The pike pushup with feet elevated is an excellent bodyweight exercise to strengthen the shoulders. If you’re looking to build the strength needed for push-ups, this exercise is perfect for you. The only equipment you will need is an object to elevate your feet. It could be a box, a chair, or any other similar substitute; honestly, anything between a few inches and a foot in height. Put your feet on this object and place your hands on the floor, and push through your hips. Bend your elbows bringing them in towards your body. Return to your starting position. The shoulders should come out in front of the hands so that the elbows are bent in the correct direction. Really try to isolate your triceps and shoulders by keeping your forearms parallel during the press.
There are different ways to make this more difficult so that you can progress to the hand press:
– It is important to note that the Pike Push up is very demanding on the shoulders, so it’s important to watch proper volume during workouts and past shoulder injuries. It is always better to pay attention to good form and controlled repetitions than to bad form.
– We recommend looking down when doing pushups, as this will be the same technique you use for handstand pushups.
Tips, Tricks, and the Bonus Challenge:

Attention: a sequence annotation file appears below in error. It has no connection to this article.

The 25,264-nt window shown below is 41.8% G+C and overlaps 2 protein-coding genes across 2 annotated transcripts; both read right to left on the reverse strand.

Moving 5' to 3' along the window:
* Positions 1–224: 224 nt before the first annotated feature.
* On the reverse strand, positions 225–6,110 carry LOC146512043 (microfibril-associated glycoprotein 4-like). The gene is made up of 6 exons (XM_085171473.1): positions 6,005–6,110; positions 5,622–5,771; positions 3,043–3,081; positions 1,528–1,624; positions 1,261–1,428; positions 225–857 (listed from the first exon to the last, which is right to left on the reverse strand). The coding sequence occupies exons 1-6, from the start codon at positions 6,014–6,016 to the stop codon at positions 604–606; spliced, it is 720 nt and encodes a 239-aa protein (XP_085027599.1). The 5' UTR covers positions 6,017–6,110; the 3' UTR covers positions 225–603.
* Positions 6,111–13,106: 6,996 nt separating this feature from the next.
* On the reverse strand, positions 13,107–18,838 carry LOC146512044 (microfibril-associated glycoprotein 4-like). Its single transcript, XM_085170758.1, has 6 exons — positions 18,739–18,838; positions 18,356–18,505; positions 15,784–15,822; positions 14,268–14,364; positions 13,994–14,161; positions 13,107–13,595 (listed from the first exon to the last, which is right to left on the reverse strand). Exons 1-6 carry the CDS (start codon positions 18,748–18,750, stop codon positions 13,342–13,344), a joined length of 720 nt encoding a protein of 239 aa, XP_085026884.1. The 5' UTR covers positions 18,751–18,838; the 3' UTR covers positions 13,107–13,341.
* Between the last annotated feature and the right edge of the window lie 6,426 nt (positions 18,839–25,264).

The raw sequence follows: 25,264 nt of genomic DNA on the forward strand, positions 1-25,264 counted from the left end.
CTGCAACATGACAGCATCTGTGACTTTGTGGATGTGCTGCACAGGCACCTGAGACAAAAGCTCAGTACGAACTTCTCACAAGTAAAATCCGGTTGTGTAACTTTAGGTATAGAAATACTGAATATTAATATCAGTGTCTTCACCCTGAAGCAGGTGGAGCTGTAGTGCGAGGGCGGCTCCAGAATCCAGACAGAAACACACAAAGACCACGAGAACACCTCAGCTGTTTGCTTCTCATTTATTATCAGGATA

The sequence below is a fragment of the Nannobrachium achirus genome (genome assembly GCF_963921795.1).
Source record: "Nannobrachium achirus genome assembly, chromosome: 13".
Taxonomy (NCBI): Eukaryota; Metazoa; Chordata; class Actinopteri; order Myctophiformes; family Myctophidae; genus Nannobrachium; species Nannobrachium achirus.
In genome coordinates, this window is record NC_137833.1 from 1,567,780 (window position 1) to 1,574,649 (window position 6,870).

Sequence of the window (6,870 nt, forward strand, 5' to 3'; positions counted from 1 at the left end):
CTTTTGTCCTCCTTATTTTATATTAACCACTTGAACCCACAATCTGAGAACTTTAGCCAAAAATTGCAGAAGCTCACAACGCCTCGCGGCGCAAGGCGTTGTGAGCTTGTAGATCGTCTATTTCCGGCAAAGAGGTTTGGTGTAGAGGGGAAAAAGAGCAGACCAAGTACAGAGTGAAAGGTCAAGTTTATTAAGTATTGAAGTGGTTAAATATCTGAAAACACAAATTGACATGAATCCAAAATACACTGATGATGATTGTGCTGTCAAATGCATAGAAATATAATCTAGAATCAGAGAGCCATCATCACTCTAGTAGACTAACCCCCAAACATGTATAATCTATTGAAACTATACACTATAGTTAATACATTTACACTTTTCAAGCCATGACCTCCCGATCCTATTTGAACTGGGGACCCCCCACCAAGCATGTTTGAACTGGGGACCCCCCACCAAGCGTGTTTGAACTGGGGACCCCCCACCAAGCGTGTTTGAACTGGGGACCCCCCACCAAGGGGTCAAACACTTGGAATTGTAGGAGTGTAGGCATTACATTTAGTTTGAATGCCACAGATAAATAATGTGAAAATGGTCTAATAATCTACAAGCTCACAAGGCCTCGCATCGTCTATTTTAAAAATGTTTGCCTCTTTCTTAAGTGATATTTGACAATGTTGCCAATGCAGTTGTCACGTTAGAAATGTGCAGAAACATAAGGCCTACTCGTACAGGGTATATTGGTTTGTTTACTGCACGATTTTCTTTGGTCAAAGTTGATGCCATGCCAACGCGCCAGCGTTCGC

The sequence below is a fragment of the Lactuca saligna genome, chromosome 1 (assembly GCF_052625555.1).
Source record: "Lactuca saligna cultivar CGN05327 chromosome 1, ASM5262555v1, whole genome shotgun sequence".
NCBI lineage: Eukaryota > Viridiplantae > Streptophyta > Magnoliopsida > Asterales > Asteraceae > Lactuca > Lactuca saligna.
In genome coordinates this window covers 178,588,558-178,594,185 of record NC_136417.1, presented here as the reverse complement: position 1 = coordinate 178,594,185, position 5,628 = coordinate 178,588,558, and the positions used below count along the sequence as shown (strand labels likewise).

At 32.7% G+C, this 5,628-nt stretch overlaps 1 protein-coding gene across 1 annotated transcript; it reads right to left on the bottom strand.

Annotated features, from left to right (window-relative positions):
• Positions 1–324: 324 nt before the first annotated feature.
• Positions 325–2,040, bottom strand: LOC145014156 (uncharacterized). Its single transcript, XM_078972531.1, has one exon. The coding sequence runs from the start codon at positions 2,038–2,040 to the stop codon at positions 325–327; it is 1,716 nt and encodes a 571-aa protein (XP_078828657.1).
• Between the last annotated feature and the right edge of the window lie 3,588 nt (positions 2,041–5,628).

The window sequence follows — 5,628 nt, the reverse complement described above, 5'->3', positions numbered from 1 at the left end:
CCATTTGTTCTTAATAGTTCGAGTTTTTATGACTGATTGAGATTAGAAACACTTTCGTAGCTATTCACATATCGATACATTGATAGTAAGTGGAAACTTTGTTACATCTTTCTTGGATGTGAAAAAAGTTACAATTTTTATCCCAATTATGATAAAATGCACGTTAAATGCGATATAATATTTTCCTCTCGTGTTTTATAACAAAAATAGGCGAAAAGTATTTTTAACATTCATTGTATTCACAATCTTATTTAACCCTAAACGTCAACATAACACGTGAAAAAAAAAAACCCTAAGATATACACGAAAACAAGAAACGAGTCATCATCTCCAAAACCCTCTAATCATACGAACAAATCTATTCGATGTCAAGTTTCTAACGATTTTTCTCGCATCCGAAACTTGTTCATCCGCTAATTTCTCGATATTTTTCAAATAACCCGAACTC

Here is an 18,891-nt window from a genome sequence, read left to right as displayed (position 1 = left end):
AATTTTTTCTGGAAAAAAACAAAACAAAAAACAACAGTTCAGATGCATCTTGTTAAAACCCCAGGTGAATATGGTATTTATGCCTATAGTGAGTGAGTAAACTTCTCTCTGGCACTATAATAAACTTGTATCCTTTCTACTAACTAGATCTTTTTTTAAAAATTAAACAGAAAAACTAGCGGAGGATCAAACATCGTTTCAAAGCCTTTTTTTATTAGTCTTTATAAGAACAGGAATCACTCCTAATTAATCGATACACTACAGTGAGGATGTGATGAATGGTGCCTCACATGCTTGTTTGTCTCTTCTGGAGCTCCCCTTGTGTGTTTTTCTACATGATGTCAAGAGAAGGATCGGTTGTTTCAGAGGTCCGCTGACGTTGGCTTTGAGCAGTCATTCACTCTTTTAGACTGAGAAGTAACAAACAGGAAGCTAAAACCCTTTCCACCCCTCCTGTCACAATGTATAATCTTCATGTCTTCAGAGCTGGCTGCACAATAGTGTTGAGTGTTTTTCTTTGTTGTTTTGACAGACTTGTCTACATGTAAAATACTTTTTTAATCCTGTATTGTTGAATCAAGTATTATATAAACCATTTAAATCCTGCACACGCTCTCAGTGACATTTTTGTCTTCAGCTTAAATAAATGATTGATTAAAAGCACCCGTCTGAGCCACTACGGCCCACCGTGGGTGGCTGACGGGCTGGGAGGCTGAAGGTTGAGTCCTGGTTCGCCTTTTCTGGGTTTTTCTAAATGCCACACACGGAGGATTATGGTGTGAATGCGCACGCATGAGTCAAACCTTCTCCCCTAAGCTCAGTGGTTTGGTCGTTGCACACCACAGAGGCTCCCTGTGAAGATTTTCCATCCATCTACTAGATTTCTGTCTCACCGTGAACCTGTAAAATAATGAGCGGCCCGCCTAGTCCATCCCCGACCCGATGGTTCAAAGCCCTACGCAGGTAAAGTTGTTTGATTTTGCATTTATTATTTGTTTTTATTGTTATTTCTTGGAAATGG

Whether you’ve mastered the Pike Push-up or need to build strength to perform the exercise effectively, there are modifications and tips you can use adapt. Let’s start with a few reminders to ensure good form.
- Remember to keep your arms at a 45 degree angle to your body. This means you don’t widen them out and hold them tight against you. Find the sweet spot right in the middle.
- Breathe. Remember to keep it smooth.
- Warm up before starting. Get the blood flowing by starting with simple shoulder rolls or arm and wrist stretches.
- Activate the glutes and contract the core. Sometimes we can start to feel the tension in the lower and upper back, so make sure you are committed to staying strong.
Pike Push Up Regression – Decreases difficulty
Start on your knees instead of on your toes, with your arms straight and your palms flat on the floor in front of you. As before, bend your elbows and perform the movement as a forward bend (rather than a regular knee bend) so that the crown of your head is lowered toward the floor in front of your hands.
Similar to starting on your knees, instead of having your legs straight, bending your knees slightly will take the weight off your body to help make the movement a bit easier.
Like pregnancy, weight gain or increased body weight creates stress in our body that can irritate different structures over time.
Carrying more weight than our body is comfortable with puts it in a position where it is constantly overloaded and, just like repetitive movements, this constant overload will cause different structures of our body to experience more shock to the which is designed.